DIANA: He wore the socks for three weeks and I have to say the hardest part of my job was getting those socks on because I don't think he could physically do it by himself even today. And it was a big deal for me that he had clean socks every day. In the hospital they put one pair on and you go home in that pair. They don't care how many days you wear them. But I wanted clean socks every day for him. So that was the biggest challenge of our day I think was getting those socks on him. [LAUGH I was like sweating half the time because I didn't want to hurt him. And it was just hard getting them on.

DIANA: I think he was feeling a lot better than I thought he was. Because they stressed it in the hospital that you really had to stay ahead of the pain. So my phone was set every four hours, the alarm would go off. I didn't even ask if he needed it or not.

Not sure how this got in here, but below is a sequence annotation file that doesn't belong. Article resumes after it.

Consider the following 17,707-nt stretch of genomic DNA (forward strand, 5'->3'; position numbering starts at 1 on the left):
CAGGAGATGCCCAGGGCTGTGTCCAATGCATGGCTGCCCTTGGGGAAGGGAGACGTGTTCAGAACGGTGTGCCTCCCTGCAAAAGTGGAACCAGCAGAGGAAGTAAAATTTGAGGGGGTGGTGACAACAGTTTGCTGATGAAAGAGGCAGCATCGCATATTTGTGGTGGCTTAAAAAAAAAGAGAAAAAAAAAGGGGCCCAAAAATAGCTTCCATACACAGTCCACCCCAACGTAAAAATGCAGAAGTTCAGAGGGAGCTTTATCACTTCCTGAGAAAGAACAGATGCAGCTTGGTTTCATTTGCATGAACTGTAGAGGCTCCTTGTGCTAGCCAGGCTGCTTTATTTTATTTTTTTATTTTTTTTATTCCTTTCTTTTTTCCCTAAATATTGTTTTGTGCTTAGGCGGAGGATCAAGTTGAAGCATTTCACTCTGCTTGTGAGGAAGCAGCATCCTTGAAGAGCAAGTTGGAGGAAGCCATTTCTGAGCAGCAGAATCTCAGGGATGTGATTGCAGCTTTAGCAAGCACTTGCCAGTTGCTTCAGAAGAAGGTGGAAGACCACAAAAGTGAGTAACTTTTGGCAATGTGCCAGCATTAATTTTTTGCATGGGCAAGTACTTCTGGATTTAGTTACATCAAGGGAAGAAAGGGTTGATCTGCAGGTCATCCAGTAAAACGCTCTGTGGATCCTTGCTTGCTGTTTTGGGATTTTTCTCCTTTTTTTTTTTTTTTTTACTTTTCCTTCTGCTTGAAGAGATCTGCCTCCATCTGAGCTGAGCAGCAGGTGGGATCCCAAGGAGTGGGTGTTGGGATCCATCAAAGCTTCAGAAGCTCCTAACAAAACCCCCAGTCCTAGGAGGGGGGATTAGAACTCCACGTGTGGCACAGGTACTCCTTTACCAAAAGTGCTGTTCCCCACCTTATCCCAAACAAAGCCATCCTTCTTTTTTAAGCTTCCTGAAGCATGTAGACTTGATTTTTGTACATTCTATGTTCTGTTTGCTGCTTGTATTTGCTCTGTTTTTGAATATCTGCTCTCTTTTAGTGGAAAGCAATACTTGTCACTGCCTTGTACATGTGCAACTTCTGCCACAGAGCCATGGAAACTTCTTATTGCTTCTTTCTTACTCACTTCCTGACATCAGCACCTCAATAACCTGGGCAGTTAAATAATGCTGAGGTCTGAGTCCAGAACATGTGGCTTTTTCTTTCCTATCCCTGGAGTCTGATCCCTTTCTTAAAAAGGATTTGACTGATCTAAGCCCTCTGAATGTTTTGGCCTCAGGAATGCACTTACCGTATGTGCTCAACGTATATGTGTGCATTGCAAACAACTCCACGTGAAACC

DIANA: They said he'd be on the pain medication for like eight to 12 weeks and he was completely off of it after three weeks.

DIANA: He came home on Friday and the following Wednesday I took him to his sister's house for a business family meeting. I was a wreck because I had to drive away and he had his walker and nobody else there knew how to take care of him. [LAUGH] Only me. That was important for him to get out. When I picked him up I could tell just the way he was walking out that he was tired and he came home and I did his exercises with him in the morning and the afternoon. And I made sure we did two walks a day. And I made sure when he wasn't up he had ice and I was consistently filling up the ice bucket.